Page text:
Some art is a laughing matter : LUSENET : Current News - Homefront Preparations : One Thread

Posted on Tue, Jan. 07, 2003 story:PUB_DESC

By Dave Lieber Star-Telegram Staff Writer

Despite what some area politicians may tell you, I'm no idiot. I have an Ivy League education, which in Texas, I understand, is not as prestigious as going to Texas A&M. But I mention it because I know a little something about painting, music, sculpture, theater and other fine arts.

As part of my classical education, I spent a lot of time in modern-art museums gazing at gobs of paint splattered on canvases. Even with my fancy-pants education, I still look at these artworks and mutter, "I could do that. Why is that there?"

If Michelangelo could spend four years lying on his back atop a scaffold to paint the ceiling of the Sistine Chapel in Rome, nobody has to explain to me why that is an artwork of unbelievable beauty. But if Jackson Pollock had a spat with his lover and was in such a bad mood that he poured paint all over the canvas, I will look at the product and think, "Boy, he sure fooled some rich person into paying too much for that."

When the Modern Art Museum of Fort Worth reopened last month, I was very proud that the city I call home has one more fabulous place that I can use to prove to my relatives elsewhere that we do not live in Yahooville. But I also knew that the slogan for the museum should be "I could do that. Why is that there?"

One area art critic put me in my place when he wrote: "About modern art, people sometimes say: 'I could have done that.' But they didn't do it, didn't even think of it. Modern art is all about seeing new things and seeing old things in new ways. The Modern Art Museum of Fort Worth is a marvelous new place to do both."

-- Anonymous, January 07, 2003


Recently, I brought two of my favorite people to see the new museum building -- my 5-year-old son, Austin, and his longtime friend, 7-year-old Dakota Wing of Keller. I have tried to instill in Austin a sense of art beyond crayons. He owns an artist's kit to match my own. In recent weeks, we have visited the Kimbell Art Museum and the Amon Carter Museum, where we bring out our sketch sets and try to copy a piece of art we both like.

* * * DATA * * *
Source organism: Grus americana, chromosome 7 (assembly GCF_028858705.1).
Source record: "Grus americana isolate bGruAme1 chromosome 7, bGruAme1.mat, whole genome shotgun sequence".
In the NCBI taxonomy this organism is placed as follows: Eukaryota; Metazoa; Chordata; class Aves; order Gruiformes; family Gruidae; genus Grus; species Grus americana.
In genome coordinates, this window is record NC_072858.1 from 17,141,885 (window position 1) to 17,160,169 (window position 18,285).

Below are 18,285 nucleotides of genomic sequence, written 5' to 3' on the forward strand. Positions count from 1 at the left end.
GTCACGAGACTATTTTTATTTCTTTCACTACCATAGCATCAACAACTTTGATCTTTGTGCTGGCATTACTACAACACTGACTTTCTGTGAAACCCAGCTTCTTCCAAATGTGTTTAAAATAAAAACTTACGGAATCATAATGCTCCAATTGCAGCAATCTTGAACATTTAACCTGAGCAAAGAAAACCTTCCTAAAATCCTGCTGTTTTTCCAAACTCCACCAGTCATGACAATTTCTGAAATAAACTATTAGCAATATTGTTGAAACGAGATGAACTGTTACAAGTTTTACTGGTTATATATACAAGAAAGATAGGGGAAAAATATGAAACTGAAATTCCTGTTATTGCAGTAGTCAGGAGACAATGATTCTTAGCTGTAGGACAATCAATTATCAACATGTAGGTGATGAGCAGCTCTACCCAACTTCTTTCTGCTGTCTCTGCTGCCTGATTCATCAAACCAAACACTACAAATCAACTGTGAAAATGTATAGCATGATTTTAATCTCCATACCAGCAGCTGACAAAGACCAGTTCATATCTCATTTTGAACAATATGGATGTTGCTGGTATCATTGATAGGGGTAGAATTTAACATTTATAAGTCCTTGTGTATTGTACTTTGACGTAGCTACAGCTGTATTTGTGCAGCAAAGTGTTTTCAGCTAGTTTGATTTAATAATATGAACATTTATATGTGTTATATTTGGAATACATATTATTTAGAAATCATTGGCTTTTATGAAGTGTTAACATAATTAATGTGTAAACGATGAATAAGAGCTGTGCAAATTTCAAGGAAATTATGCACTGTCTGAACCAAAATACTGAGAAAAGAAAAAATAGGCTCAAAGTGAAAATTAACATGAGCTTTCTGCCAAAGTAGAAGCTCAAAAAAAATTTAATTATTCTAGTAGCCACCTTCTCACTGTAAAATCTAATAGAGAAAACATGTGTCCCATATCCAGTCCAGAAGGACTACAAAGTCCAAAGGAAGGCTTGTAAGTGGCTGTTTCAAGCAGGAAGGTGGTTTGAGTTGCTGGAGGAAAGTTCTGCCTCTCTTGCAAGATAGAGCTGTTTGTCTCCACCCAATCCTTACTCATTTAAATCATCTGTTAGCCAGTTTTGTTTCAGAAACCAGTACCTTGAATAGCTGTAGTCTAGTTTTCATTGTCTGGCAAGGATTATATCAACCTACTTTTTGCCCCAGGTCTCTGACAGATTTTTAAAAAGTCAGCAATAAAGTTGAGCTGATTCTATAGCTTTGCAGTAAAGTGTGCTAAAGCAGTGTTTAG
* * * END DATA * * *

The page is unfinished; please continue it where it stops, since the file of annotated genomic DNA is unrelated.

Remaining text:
Dakota, on the other hand, is not much of a museum visitor. He is more of a little cowboy who knows his way around a rodeo. But like any good cowboy, he is always game for a new adventure.

On this trip, we first admired the new building, which is quite terrific. The boys really liked the rock pond outside the big glass windows. Cowboy Dakota remarked, "They should put some trout in there."

But as we journeyed throughout the museum, I noticed that the boys were confused.

"Did he paint it?" Austin asked in front of one painting. "It looks like he just threw the paint on there."

In front of a sculpture, Austin noted, "That's just a piece of a car!"

"Look how easy that is," Dakota said in front of another painting that looked as if the artist had started to paint but never got around to finishing. Most of the canvas was blank.

"I want to draw that ... and that ... and that," Austin said, pointing at many different pieces.

Dakota, for whom we had brought an extra paint set, was excited, too. He said: "I want to draw as many things I can!"

We started in front of the first painting you see near the entrance, Robert Motherwell's Stephen's Iron Cross. I'll describe it by calling it a giant Rorschach test where you see large black shapes but you're not sure what they are.

-- Anonymous, January 07, 2003

As the boys sat on the floor and began drawing, a woman in gray woolen pants and a sweater walked up behind them and in a rather loud voice told her male companion: "We had the restoration person give us a lecture, and there's a controversy over whether you restore it or you let the paint have a life of its own. By the way, it's a ballerina."